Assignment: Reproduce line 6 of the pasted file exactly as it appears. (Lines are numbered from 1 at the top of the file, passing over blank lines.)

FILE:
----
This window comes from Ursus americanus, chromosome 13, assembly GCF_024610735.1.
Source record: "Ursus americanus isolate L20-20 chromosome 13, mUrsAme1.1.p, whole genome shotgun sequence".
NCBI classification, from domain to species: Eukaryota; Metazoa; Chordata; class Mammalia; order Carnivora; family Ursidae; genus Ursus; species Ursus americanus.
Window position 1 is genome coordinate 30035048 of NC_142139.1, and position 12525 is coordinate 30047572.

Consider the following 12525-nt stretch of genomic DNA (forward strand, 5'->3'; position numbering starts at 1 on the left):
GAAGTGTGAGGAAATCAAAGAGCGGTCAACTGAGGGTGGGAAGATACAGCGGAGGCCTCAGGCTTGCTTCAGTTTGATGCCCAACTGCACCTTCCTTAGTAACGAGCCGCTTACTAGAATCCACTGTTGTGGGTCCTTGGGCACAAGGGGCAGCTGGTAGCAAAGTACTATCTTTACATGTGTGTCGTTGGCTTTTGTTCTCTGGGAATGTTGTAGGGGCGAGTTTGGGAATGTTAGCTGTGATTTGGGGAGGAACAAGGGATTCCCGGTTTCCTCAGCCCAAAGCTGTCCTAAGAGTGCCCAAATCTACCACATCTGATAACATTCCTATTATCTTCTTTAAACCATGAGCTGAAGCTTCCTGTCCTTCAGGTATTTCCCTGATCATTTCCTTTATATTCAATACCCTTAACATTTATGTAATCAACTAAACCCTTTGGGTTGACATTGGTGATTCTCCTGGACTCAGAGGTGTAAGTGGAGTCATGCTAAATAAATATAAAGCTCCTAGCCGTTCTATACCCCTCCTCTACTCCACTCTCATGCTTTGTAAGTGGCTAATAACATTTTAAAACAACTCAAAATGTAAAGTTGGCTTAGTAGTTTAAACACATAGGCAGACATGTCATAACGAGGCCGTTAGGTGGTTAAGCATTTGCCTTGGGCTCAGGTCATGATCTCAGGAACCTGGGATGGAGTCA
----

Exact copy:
GAAGTGTGAGGAAATCAAAGAGCGGTCAACTGAGGGTGGGAAGATACAGCGGAGGCCTCAGGCTTGCTTCAGTTTGATGCCCAACTGCACCTTCCTTAGTAACGAGCCGCTTACTAGAATCCACTGTTGTGGGTCCTTGGGCACAAGGGGCAGCTGGTAGCAAAGTACTATCTTTACATGTGTGTCGTTGGCTTTTGTTCTCTGGGAATGTTGTAGGGGCGAGTTTGGGAATGTTAGCTGTGATTTGGGGAGGAACAAGGGATTCCCGGTTTCCTCAGCCCAAAGCTGTCCTAAGAGTGCCCAAATCTACCACATCTGATAACATTCCTATTATCTTCTTTAAACCATGAGCTGAAGCTTCCTGTCCTTCAGGTATTTCCCTGATCATTTCCTTTATATTCAATACCCTTAACATTTATGTAATCAACTAAACCCTTTGGGTTGACATTGGTGATTCTCCTGGACTCAGAGGTGTAAGTGGAGTCATGCTAAATAAATATAAAGCTCCTAGCCGTTCTATACCCCTCCTCTACTCCACTCTCATGCTTTGTAAGTGGCTAATAACATTTTAAAACAACTCAAAATGTAAAGTTGGCTTAGTAGTTTAAACACATAGGCAGACATGTCATAACGAGGCCGTTAGGTGGTTAAGCATTTGCCTTGGGCTCAGGTCATGATCTCAGGAACCTGGGATGGAGTCA